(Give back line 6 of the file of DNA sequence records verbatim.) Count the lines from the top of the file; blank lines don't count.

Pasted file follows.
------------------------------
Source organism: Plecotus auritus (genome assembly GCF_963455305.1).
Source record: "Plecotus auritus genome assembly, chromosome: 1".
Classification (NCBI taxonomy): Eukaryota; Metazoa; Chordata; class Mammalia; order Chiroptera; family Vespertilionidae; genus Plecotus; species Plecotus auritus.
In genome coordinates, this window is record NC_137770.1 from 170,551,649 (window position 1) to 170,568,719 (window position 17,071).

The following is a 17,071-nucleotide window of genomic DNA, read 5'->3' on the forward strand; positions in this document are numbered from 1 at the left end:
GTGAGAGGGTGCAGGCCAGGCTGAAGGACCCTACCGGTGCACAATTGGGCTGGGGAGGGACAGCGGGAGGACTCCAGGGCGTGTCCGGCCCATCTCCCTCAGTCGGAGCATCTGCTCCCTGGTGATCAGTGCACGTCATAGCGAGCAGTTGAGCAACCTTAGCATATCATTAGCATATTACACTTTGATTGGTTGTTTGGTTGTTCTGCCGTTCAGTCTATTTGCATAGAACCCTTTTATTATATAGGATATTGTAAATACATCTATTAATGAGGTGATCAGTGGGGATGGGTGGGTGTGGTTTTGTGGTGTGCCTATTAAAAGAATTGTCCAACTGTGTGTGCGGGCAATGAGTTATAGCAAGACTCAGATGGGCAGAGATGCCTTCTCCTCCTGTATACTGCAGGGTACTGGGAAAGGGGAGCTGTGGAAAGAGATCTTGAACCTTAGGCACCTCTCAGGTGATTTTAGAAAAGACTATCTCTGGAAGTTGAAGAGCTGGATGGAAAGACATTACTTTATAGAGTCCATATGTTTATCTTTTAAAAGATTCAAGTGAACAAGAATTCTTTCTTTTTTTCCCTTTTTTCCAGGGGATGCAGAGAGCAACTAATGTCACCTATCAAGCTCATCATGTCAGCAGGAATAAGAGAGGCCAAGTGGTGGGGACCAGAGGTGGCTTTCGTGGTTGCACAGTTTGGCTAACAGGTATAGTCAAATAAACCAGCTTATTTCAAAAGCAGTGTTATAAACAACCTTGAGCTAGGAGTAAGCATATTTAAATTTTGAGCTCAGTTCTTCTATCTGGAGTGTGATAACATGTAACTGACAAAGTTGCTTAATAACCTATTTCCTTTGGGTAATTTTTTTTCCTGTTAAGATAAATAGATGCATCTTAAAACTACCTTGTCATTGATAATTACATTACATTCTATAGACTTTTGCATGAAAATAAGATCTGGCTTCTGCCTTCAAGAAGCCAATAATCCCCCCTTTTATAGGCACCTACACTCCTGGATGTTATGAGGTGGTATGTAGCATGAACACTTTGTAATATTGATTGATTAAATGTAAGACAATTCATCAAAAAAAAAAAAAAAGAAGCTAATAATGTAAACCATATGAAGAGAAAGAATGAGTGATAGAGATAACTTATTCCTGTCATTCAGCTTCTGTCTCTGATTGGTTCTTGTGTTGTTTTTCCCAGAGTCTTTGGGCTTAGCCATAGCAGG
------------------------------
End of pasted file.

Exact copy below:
GTGAGAGGGTGCAGGCCAGGCTGAAGGACCCTACCGGTGCACAATTGGGCTGGGGAGGGACAGCGGGAGGACTCCAGGGCGTGTCCGGCCCATCTCCCTCAGTCGGAGCATCTGCTCCCTGGTGATCAGTGCACGTCATAGCGAGCAGTTGAGCAACCTTAGCATATCATTAGCATATTACACTTTGATTGGTTGTTTGGTTGTTCTGCCGTTCAGTCTATTTGCATAGAACCCTTTTATTATATAGGATATTGTAAATACATCTATTAATGAGGTGATCAGTGGGGATGGGTGGGTGTGGTTTTGTGGTGTGCCTATTAAAAGAATTGTCCAACTGTGTGTGCGGGCAATGAGTTATAGCAAGACTCAGATGGGCAGAGATGCCTTCTCCTCCTGTATACTGCAGGGTACTGGGAAAGGGGAGCTGTGGAAAGAGATCTTGAACCTTAGGCACCTCTCAGGTGATTTTAGAAAAGACTATCTCTGGAAGTTGAAGAGCTGGATGGAAAGACATTACTTTATAGAGTCCATATGTTTATCTTTTAAAAGATTCAAGTGAACAAGAATTCTTTCTTTTTTTCCCTTTTTTCCAGGGGATGCAGAGAGCAACTAATGTCACCTATCAAGCTCATCATGTCAGCAGGAATAAGAGAGGCCAAGTGGTGGGGACCAGAGGTGGCTTTCGTGGTTGCACAGTTTGGCTAACAGGTATAGTCAAATAAACCAGCTTATTTCAAAAGCAGTGTTATAAACAACCTTGAGCTAGGAGTAAGCATATTTAAATTTTGAGCTCAGTTCTTCTATCTGGAGTGTGATAACATGTAACTGACAAAGTTGCTTAATAACCTATTTCCTTTGGGTAATTTTTTTTCCTGTTAAGATAAATAGATGCATCTTAAAACTACCTTGTCATTGATAATTACATTACATTCTATAGACTTTTGCATGAAAATAAGATCTGGCTTCTGCCTTCAAGAAGCCAATAATCCCCCCTTTTATAGGCACCTACACTCCTGGATGTTATGAGGTGGTATGTAGCATGAACACTTTGTAATATTGATTGATTAAATGTAAGACAATTCATCAAAAAAAAAAAAAAAGAAGCTAATAATGTAAACCATATGAAGAGAAAGAATGAGTGATAGAGATAACTTATTCCTGTCATTCAGCTTCTGTCTCTGATTGGTTCTTGTGTTGTTTTTCCCAGAGTCTTTGGGCTTAGCCATAGCAGG